Critic Reviews



Based on 18 critic reviews provided by Metacritic.com
For a movie about all sorts of warm and gooey things -- faith, surrender to wonder, and the possibility of love in a hard, cold world -- it's got a bracingly astringent edge.
Michael doesn't set up big drama or punch up big moments. It ambles.
It's a little too low-key to be an effective romance and a little too soft to be anything more ambitious. Ultimately, it's neither offensive nor horrible; it's just another unspectacular, uninspired entry on Nora Ephron's erratic resume.
The best movie she ever directed was "This Is My Life," a biting comedy she also wrote that was soundly defeated by both critics and audiences. I think she's lost her nerve and her edge ever since.
The Globe and Mail (Toronto)
But wouldn't it be heavenly if a like proportion of Tinseltown producers believed in an existing need for a good script. Because this one ain't good; in fact, it's hellishly mediocre, the kind that aims for holiday charm and settles for workaday torpor.
Christian Science Monitor
Nora Ephron's comedy tries to be sweet, hip, innocent, and sophisticated all at the same time, and it doesn't take long for these contradictory goals to cancel one another out.
The script is clichéd and uninspired, the tone veering uneasily between unamusing comedy and over-sincere drama, all theological issues are weakly circumvented and the characters hardly relate to each other, let alone to any of their onscreen activities.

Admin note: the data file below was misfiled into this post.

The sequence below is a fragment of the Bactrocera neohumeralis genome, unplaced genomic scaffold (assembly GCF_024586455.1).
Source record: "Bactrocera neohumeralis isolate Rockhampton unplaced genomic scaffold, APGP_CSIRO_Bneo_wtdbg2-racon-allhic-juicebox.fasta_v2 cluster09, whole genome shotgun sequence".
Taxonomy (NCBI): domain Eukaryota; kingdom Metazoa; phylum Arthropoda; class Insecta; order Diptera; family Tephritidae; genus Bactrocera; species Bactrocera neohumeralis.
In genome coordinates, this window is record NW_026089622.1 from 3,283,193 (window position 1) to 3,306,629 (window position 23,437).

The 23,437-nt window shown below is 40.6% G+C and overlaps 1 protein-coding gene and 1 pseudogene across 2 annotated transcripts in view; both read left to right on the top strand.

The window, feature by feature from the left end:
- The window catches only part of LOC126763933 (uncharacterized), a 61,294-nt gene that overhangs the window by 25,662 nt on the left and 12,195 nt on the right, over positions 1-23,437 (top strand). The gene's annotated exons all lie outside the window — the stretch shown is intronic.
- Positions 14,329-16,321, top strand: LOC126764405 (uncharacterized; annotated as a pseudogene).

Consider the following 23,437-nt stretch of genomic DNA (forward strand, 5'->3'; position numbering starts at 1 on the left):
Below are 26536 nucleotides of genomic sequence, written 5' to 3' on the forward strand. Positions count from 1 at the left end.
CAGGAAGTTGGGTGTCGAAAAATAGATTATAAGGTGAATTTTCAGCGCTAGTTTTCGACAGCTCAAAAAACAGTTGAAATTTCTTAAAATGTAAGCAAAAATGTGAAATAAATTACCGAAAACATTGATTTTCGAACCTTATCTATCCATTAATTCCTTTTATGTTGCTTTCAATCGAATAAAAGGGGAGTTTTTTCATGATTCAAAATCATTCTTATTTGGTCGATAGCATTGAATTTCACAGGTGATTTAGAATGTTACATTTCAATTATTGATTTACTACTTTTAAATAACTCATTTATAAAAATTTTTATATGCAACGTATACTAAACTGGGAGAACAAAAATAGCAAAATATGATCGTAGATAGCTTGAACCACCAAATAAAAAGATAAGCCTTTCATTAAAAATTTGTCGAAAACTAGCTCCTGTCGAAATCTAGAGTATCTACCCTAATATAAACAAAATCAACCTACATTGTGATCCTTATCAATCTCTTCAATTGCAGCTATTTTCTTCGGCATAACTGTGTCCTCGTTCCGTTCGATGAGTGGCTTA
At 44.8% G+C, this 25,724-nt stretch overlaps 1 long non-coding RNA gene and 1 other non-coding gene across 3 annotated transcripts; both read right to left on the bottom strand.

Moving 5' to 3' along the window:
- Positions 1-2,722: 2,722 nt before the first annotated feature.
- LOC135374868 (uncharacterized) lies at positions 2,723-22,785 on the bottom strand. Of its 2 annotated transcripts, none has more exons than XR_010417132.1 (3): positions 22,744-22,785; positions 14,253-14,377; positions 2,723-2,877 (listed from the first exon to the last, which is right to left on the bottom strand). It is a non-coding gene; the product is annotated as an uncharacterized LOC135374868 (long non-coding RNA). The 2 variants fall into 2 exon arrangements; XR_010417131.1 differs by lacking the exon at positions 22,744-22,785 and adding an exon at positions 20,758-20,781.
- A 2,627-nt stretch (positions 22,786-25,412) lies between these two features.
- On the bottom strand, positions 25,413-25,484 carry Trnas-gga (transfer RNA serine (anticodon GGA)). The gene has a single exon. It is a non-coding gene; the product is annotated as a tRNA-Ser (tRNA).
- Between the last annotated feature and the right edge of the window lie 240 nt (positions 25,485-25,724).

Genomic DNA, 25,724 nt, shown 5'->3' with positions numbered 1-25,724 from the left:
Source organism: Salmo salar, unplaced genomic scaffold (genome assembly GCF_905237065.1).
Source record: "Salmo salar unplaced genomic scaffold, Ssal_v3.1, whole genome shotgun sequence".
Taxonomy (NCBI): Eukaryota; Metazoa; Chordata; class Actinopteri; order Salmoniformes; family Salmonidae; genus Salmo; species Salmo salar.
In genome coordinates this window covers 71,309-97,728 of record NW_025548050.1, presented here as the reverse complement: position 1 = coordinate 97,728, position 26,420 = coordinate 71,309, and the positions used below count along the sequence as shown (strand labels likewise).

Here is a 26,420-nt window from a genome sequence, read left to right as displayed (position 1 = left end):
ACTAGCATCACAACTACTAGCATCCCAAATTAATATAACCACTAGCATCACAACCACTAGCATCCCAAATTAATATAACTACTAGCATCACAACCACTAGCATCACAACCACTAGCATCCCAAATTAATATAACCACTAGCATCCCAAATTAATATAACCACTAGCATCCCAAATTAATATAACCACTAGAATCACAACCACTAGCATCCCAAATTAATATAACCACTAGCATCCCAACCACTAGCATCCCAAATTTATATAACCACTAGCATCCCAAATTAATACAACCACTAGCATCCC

USA Today
Director/co-writer/co-producer Nora Ephron is best known for the magical Sleepless in Seattle. Michael is mirthless in the Midwest. [24 Dec 1996 Pg.03.D]
Entertainment Weekly
The director, Nora Ephron, displays her peerless gift for making everything seem snappy and mushy at the same time, and Travolta's performance has a slovenly, I-can-do-anything-and-you'll-still-love-me obnoxiousness.
Nora Ephron directed it and had a hand in the screenplay, but without Travolta this film would have no reason for being.
This kind of angel stuff is classic Hollywood fare, especially at Christmastime. Thus, it's all the more wonder that director Nora Ephron has missed and mishandled so many of her cues.

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